The Might of Waves: oceanic ambient black metal with a raw noisy edge

Uzlaga, The Might of Waves, United Kingdom, Blackmetalgram, BLAME004 limited edition cassette (2022)

I’d been impressed enough by Uzlaga’s earlier EP “Submerge” with its theme of lost warships and their drowned crews, that almost as soon as the Bristol-based project put out its first album, there I was checking it out on Bandcamp. Uzlaga continues with its exploration of the sea, and wars and battles fought at sea with all their appalling consequences on “The Might of Waves”, though here there are no references to specific lost British naval ships as on “Submerge” and another EP “Longitude” which I haven’t yet heard.

For this recording, Uzlaga opts for a noisier raw black metal style which makes the music sharp and ferocious but which also buries the vocals so much, they really sound as though they’re fighting harder than hard just to be heard above the music. The noisy raw black metal template is established on the title track (after a short ambient instrumental that opens the album with a gloomy murky atmosphere): harsh ragged guitars roaring up a storm, punctuated in parts by short passages of dark sighing despair. As the album continues, Uzlaga reveals a more melodic rock’n’roll side, with a melancholic ambient edge, to its style. Anger, energy and harsh raw sounds mixed with atmospheric murk and the odd excursion into slower, even doom-influenced music (as on “Warhorns cry as the World waves Goodbye”) make for a very heady mix.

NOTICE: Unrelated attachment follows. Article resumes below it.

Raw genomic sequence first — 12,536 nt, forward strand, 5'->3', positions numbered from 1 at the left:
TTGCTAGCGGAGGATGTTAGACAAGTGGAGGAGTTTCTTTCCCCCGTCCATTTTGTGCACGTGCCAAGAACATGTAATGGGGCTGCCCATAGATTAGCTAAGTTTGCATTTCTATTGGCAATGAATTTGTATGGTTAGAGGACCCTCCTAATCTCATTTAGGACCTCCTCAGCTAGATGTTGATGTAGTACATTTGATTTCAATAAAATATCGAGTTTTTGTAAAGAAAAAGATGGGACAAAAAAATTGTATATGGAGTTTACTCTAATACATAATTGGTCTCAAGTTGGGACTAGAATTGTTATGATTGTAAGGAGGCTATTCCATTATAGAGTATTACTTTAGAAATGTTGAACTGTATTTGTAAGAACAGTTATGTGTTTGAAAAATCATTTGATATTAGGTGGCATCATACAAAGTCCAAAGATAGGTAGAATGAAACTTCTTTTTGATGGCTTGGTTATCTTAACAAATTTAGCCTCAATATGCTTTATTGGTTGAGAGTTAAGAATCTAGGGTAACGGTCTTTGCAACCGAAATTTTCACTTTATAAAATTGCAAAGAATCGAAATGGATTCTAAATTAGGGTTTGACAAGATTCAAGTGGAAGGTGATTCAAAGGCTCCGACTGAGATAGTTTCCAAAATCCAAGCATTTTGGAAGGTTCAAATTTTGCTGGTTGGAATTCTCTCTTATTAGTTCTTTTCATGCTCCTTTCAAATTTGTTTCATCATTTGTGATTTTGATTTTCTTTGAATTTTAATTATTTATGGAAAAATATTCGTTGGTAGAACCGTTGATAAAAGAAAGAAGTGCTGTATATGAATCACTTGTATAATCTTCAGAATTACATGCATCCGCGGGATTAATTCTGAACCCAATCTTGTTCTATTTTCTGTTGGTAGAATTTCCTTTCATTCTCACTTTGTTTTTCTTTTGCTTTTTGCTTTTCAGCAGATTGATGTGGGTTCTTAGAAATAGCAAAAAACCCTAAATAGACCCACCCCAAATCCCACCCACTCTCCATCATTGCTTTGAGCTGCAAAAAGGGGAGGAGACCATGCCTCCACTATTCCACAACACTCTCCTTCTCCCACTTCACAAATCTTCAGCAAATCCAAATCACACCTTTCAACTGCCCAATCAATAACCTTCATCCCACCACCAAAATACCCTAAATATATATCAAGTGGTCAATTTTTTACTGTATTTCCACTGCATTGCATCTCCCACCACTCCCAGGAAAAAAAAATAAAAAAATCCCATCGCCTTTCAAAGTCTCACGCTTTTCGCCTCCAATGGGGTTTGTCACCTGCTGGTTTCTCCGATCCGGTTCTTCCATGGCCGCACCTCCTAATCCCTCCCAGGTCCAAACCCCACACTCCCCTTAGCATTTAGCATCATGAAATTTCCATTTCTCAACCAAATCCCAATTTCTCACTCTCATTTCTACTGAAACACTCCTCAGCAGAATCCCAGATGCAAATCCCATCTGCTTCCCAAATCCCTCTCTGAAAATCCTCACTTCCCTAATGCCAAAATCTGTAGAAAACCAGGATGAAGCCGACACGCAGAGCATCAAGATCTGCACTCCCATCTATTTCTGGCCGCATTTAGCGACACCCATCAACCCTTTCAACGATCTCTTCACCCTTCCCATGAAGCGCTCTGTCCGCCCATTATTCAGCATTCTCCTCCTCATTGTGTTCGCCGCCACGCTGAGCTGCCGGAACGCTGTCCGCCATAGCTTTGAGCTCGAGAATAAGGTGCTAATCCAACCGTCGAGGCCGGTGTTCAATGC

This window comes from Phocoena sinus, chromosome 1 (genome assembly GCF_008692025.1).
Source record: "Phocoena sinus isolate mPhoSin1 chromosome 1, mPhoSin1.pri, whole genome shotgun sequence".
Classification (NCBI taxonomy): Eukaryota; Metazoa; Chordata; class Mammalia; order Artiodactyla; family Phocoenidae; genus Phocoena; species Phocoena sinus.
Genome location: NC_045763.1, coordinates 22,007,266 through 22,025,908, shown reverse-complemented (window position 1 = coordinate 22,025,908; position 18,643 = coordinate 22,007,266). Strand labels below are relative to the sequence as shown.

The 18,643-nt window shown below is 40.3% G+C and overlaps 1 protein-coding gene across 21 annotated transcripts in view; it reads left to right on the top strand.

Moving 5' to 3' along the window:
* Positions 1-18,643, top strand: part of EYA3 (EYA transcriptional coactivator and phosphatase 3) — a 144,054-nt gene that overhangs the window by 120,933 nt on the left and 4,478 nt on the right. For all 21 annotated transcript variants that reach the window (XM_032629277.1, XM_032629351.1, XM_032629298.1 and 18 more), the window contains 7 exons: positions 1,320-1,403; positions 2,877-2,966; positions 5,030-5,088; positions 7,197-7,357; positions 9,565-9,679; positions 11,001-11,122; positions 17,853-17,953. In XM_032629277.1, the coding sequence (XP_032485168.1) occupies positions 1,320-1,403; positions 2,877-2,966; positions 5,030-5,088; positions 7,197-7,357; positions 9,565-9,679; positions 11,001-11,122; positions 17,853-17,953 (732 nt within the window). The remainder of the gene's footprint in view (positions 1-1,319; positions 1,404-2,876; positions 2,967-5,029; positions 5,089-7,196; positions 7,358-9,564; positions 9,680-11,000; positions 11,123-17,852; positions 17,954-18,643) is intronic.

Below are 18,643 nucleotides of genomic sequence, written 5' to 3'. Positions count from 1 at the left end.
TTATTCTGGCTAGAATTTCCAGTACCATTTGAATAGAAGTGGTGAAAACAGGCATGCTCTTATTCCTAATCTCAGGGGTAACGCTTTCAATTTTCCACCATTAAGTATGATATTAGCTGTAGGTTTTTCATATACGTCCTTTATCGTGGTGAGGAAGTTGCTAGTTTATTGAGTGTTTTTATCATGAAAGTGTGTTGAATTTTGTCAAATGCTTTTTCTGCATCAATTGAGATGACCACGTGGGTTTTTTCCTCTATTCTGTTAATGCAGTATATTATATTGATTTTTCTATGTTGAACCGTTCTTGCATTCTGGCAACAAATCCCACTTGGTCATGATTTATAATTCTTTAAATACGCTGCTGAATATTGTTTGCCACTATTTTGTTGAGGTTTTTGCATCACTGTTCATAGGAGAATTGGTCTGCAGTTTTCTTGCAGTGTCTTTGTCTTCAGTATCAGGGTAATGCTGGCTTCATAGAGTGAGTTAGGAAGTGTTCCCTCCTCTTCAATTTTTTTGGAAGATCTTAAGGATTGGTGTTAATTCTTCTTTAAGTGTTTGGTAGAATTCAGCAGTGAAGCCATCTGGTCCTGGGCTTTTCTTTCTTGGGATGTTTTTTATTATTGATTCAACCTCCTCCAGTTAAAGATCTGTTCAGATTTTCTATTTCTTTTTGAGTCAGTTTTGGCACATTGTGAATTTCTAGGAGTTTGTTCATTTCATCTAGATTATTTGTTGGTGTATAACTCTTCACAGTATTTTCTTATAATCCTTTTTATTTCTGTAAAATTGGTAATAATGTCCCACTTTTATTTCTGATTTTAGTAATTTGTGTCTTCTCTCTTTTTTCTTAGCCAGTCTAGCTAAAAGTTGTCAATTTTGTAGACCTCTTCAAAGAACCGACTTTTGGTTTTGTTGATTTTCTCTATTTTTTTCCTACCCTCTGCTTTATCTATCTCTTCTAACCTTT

The last couple of proper BM tracks “Watery Graves” and “The Lighthouse” feature a good balance of raw energetic ferocity, snappy melodies and a distinct lead guitar sound that brings a bleak atmosphere to the music. The vocals do their damnedest but they’re just too thin and far back in the music for the anger and savagery to make much impact. Even so, the music is intense enough for these songs to be the album’s highlights.

Yes I confess to being disappointed by the change in style and sound – Uzlaga sounds thinner and trashier than on “Submerge” and the emphasis on raw and noisy detracts from the former heavy crushing aspect of the project’s style. The vocals really need to be more upfront in the music to increase its intensity and anger. Perhaps in the not-too distant future a bigger label than Uzlaga’s own Blackmetalgram label can pick up this album and reissue with a different production that still preserves the raw sound but brings the vocals and lyrics to the forefront where they belong.

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